As of his last 13D filing, which showed his holdings at the end of the second quarter, Buffett owned some stocks that have had boring but steady performances in recent years but are not parts of market bubble that has grown in the past two years. However, these are stocks in companies that are decades old, in many cases have good yields, a history of solid earnings and iron-clad balance sheets. On the other hand, some have stocks that have performed poorly, but traditionally are stocks people run to in a major sell-off.
Among shares that match these criteria are Costco Wholesale Corp. (NASDAQ: COST), the nation’s most successful big-box retailer. He owns 1% of its shares. Its share rise over the past two years has been a solid 22%, modestly better than the S&P 500. It has a yield of only 1%. However, its earnings track record is far better than rivals Wal-Mart Stores Inc. (NYSE: WMT) and Target Corp. (NYSE: TGT). It is also considered a much better managed company than these.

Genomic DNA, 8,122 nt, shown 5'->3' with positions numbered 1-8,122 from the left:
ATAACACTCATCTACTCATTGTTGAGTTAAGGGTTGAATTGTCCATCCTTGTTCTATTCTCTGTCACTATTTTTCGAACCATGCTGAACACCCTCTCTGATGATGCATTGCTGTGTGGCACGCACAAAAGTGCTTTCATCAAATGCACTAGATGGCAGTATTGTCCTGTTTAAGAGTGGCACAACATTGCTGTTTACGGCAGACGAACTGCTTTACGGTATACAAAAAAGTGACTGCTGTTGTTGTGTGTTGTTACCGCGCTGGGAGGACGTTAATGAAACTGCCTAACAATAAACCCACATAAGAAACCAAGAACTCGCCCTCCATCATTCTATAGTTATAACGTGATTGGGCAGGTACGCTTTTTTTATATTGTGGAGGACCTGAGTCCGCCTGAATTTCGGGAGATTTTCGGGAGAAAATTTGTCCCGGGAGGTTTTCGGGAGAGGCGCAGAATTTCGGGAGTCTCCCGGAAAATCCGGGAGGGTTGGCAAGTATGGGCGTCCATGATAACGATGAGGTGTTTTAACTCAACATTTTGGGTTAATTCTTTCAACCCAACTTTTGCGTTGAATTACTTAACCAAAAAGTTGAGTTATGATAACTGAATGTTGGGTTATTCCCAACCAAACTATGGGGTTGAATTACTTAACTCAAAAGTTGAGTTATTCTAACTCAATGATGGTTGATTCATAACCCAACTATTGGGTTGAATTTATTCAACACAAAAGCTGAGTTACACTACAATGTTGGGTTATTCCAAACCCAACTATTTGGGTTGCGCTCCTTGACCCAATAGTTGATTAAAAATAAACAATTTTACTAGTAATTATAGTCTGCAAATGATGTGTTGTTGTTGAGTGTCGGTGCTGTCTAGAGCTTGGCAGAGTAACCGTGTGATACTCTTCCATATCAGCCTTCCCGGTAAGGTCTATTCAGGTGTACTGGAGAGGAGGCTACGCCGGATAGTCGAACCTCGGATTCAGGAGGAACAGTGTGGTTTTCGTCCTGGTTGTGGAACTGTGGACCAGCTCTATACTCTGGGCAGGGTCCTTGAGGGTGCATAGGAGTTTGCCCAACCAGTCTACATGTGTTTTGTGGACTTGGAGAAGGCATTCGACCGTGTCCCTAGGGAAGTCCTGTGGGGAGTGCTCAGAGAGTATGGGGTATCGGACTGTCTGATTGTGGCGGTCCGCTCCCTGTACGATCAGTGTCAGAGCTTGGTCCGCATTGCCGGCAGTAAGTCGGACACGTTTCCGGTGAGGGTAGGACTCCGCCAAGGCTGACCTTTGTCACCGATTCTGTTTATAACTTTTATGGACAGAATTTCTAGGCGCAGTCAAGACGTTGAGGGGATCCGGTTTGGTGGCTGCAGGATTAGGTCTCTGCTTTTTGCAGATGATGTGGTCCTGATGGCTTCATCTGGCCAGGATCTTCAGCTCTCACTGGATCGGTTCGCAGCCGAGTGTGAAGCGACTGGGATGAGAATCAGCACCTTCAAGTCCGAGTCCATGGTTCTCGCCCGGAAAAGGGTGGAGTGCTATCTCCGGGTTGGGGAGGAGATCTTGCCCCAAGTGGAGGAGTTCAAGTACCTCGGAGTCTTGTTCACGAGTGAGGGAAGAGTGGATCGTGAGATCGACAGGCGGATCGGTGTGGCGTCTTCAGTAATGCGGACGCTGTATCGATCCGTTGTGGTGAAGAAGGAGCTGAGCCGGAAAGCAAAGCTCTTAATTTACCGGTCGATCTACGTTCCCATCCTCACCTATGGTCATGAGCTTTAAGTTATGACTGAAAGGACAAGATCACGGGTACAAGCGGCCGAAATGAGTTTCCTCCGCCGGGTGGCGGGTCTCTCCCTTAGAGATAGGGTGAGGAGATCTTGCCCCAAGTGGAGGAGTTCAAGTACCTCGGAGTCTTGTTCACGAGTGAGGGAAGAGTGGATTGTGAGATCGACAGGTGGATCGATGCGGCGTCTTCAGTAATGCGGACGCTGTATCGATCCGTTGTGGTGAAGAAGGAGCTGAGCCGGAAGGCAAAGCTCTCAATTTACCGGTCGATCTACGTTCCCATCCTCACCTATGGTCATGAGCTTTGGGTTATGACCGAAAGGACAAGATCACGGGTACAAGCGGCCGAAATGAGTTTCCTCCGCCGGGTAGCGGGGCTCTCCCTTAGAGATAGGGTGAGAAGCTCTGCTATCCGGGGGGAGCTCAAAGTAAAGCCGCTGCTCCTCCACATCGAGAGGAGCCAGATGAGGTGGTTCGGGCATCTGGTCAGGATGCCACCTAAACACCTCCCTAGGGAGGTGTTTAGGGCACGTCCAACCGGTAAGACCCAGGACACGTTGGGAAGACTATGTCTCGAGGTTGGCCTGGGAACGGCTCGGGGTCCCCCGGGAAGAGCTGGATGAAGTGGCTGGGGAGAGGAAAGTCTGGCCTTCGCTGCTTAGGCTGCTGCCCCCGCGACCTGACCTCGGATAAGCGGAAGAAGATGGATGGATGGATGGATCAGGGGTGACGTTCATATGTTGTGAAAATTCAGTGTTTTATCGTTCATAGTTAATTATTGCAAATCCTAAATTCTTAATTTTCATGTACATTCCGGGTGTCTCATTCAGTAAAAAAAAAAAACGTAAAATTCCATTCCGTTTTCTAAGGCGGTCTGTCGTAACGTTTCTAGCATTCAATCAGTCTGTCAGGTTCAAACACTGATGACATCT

Buffett owns a tiny portion of Johnson & Johnson (NYSE: JNJ). He may increase that in a market sell-off. Johnson & Johnson has had a dominant position in the consumer health products, pharmaceuticals and medical devices markets. The company is among the oldest in America, founded in 1885, and it has a 3% yield. Its revenue has posted a very modest, but consistent growth recently to $74.3 billion last year. Net income also has grown during the period and reached $16.3 billion last year. Johnson & Johnson holds $32 billion in cash and short-term investments. Its performance has been boring over the past two years, as shares have risen only 8%. However, on that basis, it can hardly be considered part of the sharp rise in markets that has inflated valuations.